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What effect does filing for bankruptcy have on your credit score?

Contrary to popular belief and what the big banks and credit card companies tell you, filing for bankruptcy improves credit. The reason is simple, when we eliminate debt, we are essentially eliminating all debt and when debt disappears, the credit score goes up. Now, the actual filing of the bankruptcy case itself may cost a few credit score points, but it is usually offset by eliminating debt.

Like most people today, you’ve done a lot of research on the Internet, but you’re still not entirely sure how a bankruptcy case affects your credit. I guess the answers you find depend on who is speaking. Creditors and banks will tell you that filing for bankruptcy is the worst for your credit and will convince you to do everything you can to avoid it, but why do they tell you that?

Consider the fact that those same banks were “too big to fail” during the Great Recession of 2008. It was also the big banks that made their lobbyists fight for changes to the Bankruptcy Code in 2005 as well. Some of those big credit card banks want to know “What’s in your wallet?” Because they want you to carry your credit cards there.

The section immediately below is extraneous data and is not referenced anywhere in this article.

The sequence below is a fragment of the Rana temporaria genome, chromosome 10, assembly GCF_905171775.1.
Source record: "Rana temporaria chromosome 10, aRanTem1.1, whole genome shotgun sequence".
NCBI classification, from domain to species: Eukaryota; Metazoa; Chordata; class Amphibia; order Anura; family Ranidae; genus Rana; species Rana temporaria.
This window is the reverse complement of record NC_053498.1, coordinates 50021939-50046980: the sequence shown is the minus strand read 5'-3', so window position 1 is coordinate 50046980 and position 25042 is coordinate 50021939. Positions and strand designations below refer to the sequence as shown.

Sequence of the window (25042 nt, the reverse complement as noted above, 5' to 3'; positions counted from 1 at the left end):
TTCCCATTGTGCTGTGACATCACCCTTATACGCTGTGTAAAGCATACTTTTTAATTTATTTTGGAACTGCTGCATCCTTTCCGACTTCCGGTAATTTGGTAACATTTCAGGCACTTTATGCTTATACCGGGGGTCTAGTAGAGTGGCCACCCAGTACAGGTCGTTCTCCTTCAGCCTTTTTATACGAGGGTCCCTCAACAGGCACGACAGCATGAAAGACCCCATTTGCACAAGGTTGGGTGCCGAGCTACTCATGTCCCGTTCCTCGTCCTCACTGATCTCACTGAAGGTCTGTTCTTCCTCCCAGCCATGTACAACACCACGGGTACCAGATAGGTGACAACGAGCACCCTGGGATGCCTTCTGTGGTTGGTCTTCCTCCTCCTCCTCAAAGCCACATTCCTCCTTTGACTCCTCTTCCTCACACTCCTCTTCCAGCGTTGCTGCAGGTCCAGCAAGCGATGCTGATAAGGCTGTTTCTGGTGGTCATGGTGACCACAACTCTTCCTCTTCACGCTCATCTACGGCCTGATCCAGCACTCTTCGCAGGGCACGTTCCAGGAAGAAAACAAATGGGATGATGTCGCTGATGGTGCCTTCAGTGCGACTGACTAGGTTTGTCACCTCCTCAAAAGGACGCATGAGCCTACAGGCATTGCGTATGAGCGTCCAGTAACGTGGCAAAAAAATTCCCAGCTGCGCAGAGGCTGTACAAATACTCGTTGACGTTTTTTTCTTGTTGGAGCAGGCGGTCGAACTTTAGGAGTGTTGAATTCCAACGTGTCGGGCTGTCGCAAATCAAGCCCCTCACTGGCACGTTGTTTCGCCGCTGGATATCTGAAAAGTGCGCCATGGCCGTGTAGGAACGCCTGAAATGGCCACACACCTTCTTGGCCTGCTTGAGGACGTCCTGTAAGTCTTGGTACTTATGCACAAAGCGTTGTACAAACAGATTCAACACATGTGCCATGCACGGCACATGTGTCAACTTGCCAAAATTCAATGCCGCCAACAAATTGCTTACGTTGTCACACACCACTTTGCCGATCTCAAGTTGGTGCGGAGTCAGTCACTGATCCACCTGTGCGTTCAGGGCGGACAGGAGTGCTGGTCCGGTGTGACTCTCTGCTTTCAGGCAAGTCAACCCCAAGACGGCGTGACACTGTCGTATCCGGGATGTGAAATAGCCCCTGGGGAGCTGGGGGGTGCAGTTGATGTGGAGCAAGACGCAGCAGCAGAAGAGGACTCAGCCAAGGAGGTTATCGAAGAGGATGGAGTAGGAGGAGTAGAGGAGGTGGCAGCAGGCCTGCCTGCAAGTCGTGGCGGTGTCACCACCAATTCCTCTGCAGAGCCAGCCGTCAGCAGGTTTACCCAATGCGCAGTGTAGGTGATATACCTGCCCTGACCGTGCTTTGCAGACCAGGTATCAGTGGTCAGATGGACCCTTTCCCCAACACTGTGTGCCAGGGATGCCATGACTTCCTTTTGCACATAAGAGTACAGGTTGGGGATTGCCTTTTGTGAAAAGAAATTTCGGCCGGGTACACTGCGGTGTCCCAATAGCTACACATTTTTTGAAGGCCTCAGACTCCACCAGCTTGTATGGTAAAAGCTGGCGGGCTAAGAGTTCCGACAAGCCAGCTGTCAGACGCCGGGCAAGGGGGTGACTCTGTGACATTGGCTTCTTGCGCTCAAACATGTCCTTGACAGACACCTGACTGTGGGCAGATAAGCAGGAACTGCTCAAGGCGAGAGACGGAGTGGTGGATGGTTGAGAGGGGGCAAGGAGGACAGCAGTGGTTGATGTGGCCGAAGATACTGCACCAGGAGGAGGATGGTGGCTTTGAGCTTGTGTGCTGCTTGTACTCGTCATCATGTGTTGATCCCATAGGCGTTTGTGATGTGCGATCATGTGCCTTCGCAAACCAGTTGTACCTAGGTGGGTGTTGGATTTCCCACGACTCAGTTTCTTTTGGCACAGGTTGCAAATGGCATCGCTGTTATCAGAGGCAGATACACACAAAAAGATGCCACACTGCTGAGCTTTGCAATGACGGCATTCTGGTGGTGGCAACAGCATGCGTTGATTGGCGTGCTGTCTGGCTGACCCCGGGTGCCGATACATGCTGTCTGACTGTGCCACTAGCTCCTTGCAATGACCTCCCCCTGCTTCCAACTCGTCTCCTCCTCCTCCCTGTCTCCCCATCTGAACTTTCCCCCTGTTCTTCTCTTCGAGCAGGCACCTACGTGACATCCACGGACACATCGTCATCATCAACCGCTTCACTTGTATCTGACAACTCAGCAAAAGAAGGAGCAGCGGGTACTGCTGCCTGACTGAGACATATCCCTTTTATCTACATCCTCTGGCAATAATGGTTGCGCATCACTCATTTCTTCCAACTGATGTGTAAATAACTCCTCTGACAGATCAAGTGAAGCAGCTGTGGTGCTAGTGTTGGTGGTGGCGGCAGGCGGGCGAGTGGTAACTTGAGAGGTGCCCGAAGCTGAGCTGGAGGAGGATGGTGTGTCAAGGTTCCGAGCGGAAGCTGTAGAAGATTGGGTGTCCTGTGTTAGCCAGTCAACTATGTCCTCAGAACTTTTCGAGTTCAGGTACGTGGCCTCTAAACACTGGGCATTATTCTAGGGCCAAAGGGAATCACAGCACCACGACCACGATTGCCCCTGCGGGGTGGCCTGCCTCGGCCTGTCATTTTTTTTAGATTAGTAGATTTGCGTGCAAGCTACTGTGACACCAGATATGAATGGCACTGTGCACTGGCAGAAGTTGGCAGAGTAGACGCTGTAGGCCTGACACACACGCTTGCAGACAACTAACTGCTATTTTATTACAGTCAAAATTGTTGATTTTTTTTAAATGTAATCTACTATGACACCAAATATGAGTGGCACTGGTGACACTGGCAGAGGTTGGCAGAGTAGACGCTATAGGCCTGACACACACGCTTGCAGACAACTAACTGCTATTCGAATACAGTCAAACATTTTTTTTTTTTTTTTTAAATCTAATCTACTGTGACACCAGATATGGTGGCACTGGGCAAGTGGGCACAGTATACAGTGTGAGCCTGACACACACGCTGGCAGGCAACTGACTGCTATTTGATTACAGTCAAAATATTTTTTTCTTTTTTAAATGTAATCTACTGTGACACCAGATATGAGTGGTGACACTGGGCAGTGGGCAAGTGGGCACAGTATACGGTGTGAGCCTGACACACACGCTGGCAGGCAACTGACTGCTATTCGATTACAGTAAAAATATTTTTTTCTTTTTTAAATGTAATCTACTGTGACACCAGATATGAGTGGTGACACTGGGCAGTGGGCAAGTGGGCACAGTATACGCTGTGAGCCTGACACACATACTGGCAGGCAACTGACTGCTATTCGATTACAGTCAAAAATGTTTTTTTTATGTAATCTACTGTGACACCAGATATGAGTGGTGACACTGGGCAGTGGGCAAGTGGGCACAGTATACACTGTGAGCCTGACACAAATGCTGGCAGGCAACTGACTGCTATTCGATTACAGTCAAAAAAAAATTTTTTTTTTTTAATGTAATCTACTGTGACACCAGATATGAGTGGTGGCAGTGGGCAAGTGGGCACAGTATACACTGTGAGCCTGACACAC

These big banks want you to fear bankruptcy like the plague because they can charge you interest for as long as you have a balance on your credit card. If you file for bankruptcy, they would lose and you would win. Now, if you are like many of my clients, you probably feel a moral obligation to pay your debts and I can certainly appreciate that. However, the United States Constitution, the Bible, and the Bankruptcy Code provide for the discharge of debts.

Note that the bankruptcy case will remain on your credit report for 10 years if you filed under Chapter 7, and seven years if you filed under Chapter 13 of the Bankruptcy Code. Also, you can get credit easily after bankruptcy, but I am biased by credit and debt after bankruptcy because I see cycles and patterns in debtors having trouble managing debt after bankruptcy when their budgets don’t have room to it. I know of at least two non-standard credit card issuers, Merrick Bank and Orchard Bank will issue credit cards to people immediately after filing for bankruptcy.

Remember that no one gets rich on credit cards and your credit score only tells others how well you manage your debt. If you are out of bankruptcy, improving your credit requires a few things. Do not keep more than 4 accounts open at any one time. It can be any combination of mortgages, student loans, and credit cards. Do not load more than half of the available credit line and cancel the card every month. After about five years after your bankruptcy case, you should be able to get standard bank credit cards again. I hope this information is helpful to you and I wish you much financial success.

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